Fish oil may help with diabetic neuropathy
News May 07, 2015
Approximately 50 percent of patients with diabetes suffer from nerve damage, or neuropathy. No cure exists, and the most effective treatment, keeping blood sugar in control, only slows neuropathy. A new study in the Journal of Neurophysiology, however, introduces a new alternative, omega-3 fatty acids found in fish oil. The study shows that fish oil supplements can restore the condition of nerves damaged from diabetes in mice.
"Diabetic neuropathy is a very costly and debilitating complication of diabetes. It is the leading cause of foot ulcers and nontrauma-related amputations, and the impact of diabetic neuropathy on the patient and family are unmeasurable," said Mark Yorek of the VA Medical Center in Iowa City, the study's lead investigator. Fish oil is an attractive treatment approach because "supplements are considered very safe and could be easily translated into everyday care. Fish oil would be easy to take, like a vitamin, and should have few side effects when combined with other medications," explained Yorek.
Previous studies of obesity and diabetes have reported better blood sugar handling, liver function and reduced inflammation with omega-3 fatty acids treatment. The health benefits were attributed to protective molecules produced from omega-3 fatty acids, including one type called resolvins. The research group had previously observed that diets enriched with omega-3 fatty acids from fish oil improved diabetic neuropathy in rats with Type 1 and Type 2 diabetes, and in this new study they examined why.
Researchers used a mouse model of diabetes to study the effect of fish oil. Diabetic mice were fed a high-fat diet and treated with daily injections of resolvin or given a high-fat diet in which half the fat came from fish oil. The results were compared to healthy, non-diabetic mice.
The researchers found that untreated diabetic mice had diminished sense of touch in their paws that corresponded to fewer nerves in the paw's skin and slower transmission of signals along the nerves. The eyes of untreated diabetic mice also had fewer nerves. Though dietary fish oil and resolvin did not lower glucose levels closer to healthy range, they improved nerve health in terms of density and sensory signal transmission. The researchers also observed that resolvin stimulated nerve cells to grow."Even though a lot more work needs to be done, including clinical trials with human subjects, our animal studies suggest that fish oil can reverse some of the harmful effects of diabetes on the nerves. Our intent is to do more animal studies to demonstrate that fish oil treatment can reverse the harmful effects of diabetes on nerves even after a long period of poorly controlled diabetes. After completion of this work, we hope to begin studies with diabetic patients with neuropathy," Yorek said.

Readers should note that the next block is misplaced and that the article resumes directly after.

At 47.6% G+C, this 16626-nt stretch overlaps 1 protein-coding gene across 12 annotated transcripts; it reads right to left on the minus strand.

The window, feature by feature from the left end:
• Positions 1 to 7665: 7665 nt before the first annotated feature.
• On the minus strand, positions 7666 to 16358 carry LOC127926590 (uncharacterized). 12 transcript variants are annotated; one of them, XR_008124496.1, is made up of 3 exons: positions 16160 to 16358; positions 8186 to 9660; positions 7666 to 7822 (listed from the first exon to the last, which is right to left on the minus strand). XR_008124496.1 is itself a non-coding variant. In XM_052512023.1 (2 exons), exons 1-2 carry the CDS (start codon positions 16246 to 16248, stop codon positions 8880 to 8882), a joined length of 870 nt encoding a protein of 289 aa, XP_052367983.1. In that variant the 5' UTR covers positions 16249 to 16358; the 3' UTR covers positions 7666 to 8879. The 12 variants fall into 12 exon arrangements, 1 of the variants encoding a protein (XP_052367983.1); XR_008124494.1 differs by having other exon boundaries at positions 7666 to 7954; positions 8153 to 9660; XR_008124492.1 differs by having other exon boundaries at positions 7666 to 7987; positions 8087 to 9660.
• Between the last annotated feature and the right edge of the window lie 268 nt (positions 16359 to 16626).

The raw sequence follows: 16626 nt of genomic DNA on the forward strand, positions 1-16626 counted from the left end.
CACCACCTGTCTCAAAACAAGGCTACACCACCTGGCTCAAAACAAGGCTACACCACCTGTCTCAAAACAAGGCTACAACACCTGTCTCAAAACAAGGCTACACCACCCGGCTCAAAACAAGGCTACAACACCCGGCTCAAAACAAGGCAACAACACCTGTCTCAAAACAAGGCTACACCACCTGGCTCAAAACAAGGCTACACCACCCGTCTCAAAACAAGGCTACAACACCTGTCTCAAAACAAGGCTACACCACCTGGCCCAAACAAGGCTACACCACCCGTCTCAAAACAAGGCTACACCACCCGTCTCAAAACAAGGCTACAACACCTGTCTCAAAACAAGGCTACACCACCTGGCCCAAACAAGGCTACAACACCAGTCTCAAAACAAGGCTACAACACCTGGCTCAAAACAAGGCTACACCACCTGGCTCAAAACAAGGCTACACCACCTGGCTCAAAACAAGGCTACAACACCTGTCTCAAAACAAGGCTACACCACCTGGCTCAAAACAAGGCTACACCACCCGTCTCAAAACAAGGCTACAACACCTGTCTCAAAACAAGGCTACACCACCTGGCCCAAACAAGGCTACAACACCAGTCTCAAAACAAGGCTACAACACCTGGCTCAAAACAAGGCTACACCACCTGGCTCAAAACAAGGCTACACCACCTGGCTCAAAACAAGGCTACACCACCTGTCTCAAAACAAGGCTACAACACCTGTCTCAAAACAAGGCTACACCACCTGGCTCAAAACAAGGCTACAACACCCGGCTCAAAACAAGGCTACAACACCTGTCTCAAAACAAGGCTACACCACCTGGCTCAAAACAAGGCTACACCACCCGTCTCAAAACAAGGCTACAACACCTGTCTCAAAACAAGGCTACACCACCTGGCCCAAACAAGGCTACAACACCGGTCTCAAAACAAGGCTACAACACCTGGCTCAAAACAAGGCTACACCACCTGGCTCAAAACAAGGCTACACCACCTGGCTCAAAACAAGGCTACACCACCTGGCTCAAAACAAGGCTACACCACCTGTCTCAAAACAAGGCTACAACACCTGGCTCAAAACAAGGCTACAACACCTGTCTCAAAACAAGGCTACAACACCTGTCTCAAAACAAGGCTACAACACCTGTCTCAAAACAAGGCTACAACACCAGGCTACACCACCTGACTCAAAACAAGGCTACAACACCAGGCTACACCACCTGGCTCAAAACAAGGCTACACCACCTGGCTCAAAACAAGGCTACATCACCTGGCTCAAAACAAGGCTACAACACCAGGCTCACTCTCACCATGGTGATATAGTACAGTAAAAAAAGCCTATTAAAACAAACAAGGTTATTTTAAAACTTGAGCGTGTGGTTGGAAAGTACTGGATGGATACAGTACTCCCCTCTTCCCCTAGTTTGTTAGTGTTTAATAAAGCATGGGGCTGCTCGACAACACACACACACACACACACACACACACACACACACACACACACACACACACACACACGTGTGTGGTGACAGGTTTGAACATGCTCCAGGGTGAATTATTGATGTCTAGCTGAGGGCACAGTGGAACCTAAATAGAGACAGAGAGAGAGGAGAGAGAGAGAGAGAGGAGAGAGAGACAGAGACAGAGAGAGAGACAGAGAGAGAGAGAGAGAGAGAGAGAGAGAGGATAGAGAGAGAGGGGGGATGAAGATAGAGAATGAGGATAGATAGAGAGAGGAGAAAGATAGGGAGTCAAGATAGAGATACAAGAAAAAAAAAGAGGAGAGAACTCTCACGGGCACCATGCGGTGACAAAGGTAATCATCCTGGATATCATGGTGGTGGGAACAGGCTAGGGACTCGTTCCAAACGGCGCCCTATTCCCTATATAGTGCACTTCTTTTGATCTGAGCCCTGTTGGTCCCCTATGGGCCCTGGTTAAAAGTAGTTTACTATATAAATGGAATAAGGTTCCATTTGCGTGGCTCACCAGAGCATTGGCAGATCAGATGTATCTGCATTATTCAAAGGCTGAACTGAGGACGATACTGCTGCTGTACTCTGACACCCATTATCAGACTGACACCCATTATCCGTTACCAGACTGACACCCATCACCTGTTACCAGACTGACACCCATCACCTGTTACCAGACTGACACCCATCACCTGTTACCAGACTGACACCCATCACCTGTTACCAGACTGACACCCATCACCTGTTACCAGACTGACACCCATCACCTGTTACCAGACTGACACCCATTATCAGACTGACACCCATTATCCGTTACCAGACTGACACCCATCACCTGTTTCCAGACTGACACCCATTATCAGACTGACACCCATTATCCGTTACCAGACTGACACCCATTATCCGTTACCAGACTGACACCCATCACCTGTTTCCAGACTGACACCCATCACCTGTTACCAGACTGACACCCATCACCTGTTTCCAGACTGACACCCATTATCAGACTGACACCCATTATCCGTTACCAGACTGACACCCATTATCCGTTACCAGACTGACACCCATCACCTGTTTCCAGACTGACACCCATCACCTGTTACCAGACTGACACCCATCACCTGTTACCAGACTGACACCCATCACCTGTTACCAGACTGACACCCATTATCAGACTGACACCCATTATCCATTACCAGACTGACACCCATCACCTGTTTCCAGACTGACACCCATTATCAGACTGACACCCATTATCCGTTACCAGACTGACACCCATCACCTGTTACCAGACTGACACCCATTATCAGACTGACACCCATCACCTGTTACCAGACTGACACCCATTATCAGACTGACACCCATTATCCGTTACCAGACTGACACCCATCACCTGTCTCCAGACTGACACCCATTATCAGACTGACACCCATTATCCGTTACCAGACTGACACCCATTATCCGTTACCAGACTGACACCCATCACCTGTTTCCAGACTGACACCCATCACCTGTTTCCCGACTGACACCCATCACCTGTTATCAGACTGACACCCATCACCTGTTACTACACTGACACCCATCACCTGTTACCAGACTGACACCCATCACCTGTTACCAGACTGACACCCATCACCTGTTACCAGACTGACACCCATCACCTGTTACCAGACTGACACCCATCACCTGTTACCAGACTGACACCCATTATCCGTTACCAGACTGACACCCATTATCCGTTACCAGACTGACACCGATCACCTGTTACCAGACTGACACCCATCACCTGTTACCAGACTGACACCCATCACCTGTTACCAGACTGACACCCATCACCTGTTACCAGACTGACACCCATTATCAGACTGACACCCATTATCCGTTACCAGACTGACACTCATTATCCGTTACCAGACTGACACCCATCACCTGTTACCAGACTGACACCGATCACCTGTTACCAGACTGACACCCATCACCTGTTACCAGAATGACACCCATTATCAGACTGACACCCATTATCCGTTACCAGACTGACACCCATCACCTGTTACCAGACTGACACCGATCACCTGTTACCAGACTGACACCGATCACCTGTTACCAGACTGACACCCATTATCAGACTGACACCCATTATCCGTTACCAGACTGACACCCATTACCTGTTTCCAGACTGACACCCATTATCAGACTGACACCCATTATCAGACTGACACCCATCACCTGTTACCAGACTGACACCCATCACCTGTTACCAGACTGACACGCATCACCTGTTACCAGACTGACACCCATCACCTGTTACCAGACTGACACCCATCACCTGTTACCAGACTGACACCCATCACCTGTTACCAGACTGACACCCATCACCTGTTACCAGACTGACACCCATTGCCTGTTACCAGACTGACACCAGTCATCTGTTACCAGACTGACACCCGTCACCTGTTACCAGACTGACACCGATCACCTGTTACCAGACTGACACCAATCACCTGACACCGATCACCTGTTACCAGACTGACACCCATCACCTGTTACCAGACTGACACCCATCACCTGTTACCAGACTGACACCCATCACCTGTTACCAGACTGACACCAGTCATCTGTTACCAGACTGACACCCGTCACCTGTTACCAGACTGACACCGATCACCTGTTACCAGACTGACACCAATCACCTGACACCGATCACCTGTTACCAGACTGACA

Note: Material may have been edited for length and content. For further information, please contact the cited source.
Hanna Shevalye, Matthew S. Yorek, Lawrence J. Coppey, Amey Holmes, Matthew M. Harper, Randy H. Kardon, Mark A. Yorek. Effect of enriching the diet with menhaden oil or daily treatment with resolvin D1 on neuropathy in a mouse model of type 2 diabetes. Journal of Neurophysiology, Published April 29 2015. doi: 10.1152/jn.00224.2015
Combination Chemotherapy Could Significantly Improve Deadly Brain Tumor TreatmentNews
A team led by Massachusetts General Hospital (MGH) investigators has found that adding the chemotherapy drug hydroxyurea to the current chemotherapy protocol for glioblastoma significantly increased survival in animal models.READ MORE
Purine Synthesis in Neuron-Like Cells InvestigatedNews
Neuron-like cells created from a readily available cell line have allowed researchers to investigate how the human brain makes a metabolic building block essential for the survival of all living organisms.READ MORE
All in a Droplet: Atomic Resolution of ALS Protein ResolvedNews
Researchers have described atom-by-atom changes in a family of proteins linked to amyotrophic lateral sclerosis (ALS), a group of brain disorders known as frontotemporal dementia and degenerative diseases of muscle and bone.READ MORE